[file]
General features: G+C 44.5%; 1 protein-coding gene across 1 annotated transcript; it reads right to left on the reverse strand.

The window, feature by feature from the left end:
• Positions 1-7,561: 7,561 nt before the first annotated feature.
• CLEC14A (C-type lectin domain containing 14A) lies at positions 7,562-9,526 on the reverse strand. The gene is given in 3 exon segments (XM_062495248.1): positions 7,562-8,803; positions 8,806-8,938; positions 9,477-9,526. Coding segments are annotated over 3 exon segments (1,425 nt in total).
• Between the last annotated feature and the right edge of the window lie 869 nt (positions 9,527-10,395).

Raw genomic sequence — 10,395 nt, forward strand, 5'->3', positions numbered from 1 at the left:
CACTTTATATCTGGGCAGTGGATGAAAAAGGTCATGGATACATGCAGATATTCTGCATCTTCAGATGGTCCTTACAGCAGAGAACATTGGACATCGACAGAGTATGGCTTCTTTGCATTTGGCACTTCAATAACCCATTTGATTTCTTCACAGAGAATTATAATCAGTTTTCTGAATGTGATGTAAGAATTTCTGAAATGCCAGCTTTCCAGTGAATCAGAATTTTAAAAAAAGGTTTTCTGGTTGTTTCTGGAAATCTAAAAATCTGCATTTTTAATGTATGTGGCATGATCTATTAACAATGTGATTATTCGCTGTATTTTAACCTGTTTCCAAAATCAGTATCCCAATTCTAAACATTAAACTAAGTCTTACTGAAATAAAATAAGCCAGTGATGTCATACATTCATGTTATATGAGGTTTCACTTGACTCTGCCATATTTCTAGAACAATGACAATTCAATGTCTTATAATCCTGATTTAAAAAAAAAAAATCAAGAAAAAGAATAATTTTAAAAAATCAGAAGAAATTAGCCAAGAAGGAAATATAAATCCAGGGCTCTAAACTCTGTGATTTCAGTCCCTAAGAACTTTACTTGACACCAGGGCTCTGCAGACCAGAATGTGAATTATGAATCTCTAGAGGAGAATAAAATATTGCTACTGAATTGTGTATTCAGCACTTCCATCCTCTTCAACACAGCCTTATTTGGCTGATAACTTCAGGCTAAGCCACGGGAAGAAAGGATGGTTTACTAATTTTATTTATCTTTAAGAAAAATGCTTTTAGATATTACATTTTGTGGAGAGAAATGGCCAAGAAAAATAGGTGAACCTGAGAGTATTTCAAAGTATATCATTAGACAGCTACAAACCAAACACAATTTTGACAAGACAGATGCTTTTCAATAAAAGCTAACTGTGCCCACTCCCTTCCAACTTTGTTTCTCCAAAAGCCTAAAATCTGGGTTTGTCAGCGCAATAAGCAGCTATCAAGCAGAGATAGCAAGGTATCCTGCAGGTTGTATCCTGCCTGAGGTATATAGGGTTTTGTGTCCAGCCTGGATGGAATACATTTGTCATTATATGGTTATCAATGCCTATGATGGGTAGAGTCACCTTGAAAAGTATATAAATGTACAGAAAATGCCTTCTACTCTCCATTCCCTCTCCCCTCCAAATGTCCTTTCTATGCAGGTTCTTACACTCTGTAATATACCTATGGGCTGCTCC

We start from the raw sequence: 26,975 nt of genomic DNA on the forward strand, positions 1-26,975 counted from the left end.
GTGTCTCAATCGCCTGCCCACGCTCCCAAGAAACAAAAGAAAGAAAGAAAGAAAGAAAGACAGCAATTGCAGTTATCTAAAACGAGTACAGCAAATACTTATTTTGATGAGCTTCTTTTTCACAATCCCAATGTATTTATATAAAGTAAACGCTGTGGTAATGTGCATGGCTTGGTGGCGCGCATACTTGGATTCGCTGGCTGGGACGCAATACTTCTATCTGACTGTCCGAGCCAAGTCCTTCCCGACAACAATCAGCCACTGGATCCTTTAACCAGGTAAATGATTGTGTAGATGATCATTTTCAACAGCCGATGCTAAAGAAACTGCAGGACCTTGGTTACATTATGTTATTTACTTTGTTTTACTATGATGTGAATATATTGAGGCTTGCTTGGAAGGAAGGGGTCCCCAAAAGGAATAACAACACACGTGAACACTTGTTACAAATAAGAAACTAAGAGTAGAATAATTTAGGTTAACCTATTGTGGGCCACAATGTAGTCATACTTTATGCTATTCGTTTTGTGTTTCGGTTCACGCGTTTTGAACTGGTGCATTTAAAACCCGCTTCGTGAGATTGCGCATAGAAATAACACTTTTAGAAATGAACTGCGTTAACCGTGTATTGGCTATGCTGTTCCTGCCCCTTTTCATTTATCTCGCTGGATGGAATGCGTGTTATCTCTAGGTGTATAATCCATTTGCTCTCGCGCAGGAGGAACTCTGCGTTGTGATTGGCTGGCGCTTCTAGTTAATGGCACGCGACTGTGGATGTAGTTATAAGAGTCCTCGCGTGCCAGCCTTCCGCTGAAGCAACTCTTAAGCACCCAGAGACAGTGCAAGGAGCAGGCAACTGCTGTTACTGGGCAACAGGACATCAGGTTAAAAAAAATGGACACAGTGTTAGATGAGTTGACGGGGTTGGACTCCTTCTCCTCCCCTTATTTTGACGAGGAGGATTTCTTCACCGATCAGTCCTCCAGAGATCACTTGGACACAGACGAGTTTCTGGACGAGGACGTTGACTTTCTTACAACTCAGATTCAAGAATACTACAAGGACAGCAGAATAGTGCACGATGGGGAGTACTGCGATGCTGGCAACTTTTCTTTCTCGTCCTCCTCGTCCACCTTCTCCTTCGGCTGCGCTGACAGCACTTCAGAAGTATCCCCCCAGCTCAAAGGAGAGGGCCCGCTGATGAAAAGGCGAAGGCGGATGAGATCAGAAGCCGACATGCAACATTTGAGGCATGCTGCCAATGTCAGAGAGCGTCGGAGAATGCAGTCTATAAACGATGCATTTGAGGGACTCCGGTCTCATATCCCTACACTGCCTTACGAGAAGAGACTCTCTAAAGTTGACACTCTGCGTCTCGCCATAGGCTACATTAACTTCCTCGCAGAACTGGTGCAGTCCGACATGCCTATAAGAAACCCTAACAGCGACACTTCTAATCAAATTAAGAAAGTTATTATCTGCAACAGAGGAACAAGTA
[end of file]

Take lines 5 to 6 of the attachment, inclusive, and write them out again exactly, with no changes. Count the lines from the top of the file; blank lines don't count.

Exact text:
• Between the last annotated feature and the right edge of the window lie 869 nt (positions 9,527-10,395).

Raw genomic sequence — 10,395 nt, forward strand, 5'->3', positions numbered from 1 at the left: